Information Governor, Senior Information Risk Owner and Caldicott Guardian were all titles that were unheard of in the NHS 15 years ago but are pivotal in patient care today. Information Governance in the NHS was born following serious losses of personal information, including the loss in 2007 of computer disks containing the names, addresses and bank details of 25 million child benefit claimants.
There are reports of thousands of patients being affected by data breaches involving NHS organisations that range from community services to large teaching hospitals. In 2010 alone over 17,000 USB memory sticks were left at dry cleaners!
Today, Information Governance ensures necessary safeguards for, and appropriate use of, patient and personal information. Everyone working for the NHS who records, handles, stores or comes across information that could identify a patient has a Common Law Duty of Confidence to that patient and to the Trust they work for. They have signed a contract of employment that includes a statement of the need to maintain absolute confidentiality of personal information and have strict training on systems to prevent a breach of information.
However, one major failing in information governance and the NHS’s attempts to protect the patient is the use of mobile phone cameras. It seems that at the drop of a hat medical staff produce their mobile phone to record an interesting condition, unusual tattoo or trauma without any informed consent or adherence to hospital policy. Rather like the law for driving and using mobile phones, the edict is largely ignored and perhaps unenforceable in a large hospital.
In June this year, a new app called ‘figure 1’ has been released to share medical images with the medical community. Reviewed as the “Instagram of Medicine” the software reassures that “you needn’t worry when your doctor whips out his or her iPhone and starts snapping photos of your medical mysteries. The app automatically blocks out faces, and identifying marks like tattoos can be painted over to further protect one’s privacy”
Although this app appears to be a disaster waiting to happen and represents a serious breach of patient information and confidentiality there are only local Trusts policies in place, many of which are simply vague.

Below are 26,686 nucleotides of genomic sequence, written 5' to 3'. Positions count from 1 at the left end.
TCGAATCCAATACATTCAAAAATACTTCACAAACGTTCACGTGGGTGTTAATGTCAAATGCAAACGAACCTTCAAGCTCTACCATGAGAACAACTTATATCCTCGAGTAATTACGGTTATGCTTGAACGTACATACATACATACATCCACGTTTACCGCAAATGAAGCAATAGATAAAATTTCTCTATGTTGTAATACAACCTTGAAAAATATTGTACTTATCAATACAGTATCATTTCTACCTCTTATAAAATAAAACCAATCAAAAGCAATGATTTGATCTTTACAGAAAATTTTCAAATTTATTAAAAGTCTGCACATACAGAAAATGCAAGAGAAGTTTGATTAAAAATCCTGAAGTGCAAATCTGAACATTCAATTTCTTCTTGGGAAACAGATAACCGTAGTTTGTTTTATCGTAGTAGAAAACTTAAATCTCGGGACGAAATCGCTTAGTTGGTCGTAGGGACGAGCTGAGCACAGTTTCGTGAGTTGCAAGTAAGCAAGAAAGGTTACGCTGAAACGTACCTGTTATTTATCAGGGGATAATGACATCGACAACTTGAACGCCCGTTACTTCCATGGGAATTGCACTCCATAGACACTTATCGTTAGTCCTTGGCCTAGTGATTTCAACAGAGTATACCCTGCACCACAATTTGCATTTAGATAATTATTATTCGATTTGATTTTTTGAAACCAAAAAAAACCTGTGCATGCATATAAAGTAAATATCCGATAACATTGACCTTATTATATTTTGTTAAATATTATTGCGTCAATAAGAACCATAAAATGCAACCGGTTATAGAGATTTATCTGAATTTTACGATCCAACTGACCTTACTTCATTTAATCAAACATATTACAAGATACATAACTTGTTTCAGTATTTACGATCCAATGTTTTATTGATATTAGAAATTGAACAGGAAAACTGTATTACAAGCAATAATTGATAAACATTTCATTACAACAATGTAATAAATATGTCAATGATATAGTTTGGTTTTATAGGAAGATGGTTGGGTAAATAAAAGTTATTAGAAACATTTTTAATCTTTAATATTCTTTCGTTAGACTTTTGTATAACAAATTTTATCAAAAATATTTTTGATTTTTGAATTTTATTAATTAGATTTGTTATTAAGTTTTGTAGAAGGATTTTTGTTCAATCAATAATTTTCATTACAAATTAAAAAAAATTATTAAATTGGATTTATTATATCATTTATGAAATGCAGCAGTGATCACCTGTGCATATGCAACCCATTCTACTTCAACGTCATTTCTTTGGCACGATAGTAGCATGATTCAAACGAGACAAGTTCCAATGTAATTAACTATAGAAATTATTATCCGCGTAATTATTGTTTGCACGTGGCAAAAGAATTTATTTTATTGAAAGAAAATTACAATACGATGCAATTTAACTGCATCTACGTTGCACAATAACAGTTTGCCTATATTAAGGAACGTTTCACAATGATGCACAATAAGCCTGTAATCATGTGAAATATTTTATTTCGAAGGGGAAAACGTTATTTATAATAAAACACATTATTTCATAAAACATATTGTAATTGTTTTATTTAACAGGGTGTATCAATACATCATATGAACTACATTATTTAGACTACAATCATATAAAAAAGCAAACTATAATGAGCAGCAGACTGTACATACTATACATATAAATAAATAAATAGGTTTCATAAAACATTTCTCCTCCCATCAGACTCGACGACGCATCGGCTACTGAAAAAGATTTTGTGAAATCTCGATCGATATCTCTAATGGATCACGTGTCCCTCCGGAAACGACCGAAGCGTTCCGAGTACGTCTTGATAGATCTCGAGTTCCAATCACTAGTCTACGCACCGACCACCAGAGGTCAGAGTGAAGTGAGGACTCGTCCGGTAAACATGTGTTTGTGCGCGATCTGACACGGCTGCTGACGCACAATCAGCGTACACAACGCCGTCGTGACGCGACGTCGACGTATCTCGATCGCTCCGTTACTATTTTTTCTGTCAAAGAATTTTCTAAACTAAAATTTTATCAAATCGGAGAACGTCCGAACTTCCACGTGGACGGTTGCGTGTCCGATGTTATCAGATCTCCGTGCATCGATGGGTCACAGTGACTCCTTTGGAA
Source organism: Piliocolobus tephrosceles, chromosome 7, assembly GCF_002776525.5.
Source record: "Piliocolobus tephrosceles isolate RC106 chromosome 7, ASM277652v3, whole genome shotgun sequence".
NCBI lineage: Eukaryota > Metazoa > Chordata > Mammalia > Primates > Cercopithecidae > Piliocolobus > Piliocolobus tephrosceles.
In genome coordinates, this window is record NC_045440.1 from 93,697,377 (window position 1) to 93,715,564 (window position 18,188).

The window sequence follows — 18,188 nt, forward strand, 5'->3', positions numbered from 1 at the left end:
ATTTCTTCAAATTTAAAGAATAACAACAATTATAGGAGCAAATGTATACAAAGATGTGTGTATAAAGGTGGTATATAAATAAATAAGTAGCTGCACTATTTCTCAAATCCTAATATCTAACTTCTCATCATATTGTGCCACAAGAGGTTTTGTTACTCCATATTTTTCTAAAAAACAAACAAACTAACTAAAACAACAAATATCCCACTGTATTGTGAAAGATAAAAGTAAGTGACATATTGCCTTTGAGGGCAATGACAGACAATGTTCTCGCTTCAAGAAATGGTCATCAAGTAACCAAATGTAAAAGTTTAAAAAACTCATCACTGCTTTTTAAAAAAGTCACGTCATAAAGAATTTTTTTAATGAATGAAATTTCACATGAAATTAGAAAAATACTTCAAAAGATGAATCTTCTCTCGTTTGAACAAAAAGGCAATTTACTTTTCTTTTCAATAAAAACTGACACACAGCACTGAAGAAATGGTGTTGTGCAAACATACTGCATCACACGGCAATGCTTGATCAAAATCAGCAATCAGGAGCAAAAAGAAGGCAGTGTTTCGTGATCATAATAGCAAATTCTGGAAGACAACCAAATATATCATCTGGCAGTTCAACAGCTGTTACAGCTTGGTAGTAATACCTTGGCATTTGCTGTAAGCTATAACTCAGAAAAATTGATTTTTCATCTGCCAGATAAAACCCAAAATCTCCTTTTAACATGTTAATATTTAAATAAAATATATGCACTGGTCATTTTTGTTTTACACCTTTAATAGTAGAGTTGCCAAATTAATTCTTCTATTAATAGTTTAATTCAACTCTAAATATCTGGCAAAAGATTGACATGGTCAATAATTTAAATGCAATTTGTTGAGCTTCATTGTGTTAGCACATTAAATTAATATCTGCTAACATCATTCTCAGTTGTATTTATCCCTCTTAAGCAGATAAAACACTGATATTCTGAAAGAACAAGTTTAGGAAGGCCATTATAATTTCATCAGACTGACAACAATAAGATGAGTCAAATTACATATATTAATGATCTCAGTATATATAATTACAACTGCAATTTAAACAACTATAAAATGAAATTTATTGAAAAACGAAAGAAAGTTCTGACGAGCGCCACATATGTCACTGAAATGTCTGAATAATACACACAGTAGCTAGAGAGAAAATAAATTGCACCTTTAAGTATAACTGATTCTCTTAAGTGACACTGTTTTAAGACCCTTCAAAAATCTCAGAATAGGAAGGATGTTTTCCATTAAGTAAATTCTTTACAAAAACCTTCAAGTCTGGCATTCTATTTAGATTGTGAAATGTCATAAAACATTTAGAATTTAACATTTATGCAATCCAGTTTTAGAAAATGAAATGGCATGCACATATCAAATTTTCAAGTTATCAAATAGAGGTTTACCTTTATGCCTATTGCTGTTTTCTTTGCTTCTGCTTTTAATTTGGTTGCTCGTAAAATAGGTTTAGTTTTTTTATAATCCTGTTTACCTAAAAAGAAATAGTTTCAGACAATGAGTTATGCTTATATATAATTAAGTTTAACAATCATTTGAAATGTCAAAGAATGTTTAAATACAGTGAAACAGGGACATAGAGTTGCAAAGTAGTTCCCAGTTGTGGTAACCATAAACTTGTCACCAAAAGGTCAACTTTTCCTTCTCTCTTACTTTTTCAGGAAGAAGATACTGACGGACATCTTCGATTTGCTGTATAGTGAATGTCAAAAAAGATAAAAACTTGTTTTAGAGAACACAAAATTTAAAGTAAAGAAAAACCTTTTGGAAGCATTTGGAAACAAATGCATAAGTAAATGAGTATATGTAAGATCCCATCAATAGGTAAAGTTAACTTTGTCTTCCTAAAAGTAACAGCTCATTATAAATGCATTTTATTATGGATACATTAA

‘Use of digital cameras that are the personal property of staff are discouraged’
Even the NHS choices web site advises, ‘if your phone has a camera, it’s unlikely that you’ll be allowed to take photographs’
Following the relaxation of the rules for using mobile phones for calls in hospitals, this problem is exacerbated with staff and other patients on the ward being recorded by the inpatient, often for nefarious reasons. In the course of her job as a clinical photographer, a member of MIUK staff was recently photographing a young dental patient in the studio and became aware of the mother of the child taking pictures of the whole process; for what reason who knows? There are examples where staff have been prosecuted for taking improper images during the course of their work, but these are not largely publicised; consequently the problem continues.
Clinical photographs are unique among patient records as being instantly recognisable and understandable by the overwhelming majority of the population and for this reason the importance of the duty of care to ensure that proper consent and confidentiality procedures are in place and complied with are heightened. Professional clinical photographers make it their business to ensure the complete safety of the photographic records they produce. MIUK recommends that any medical professional requiring photography of a patient’s condition should contact their local medical photography department or call MIUK Ltd.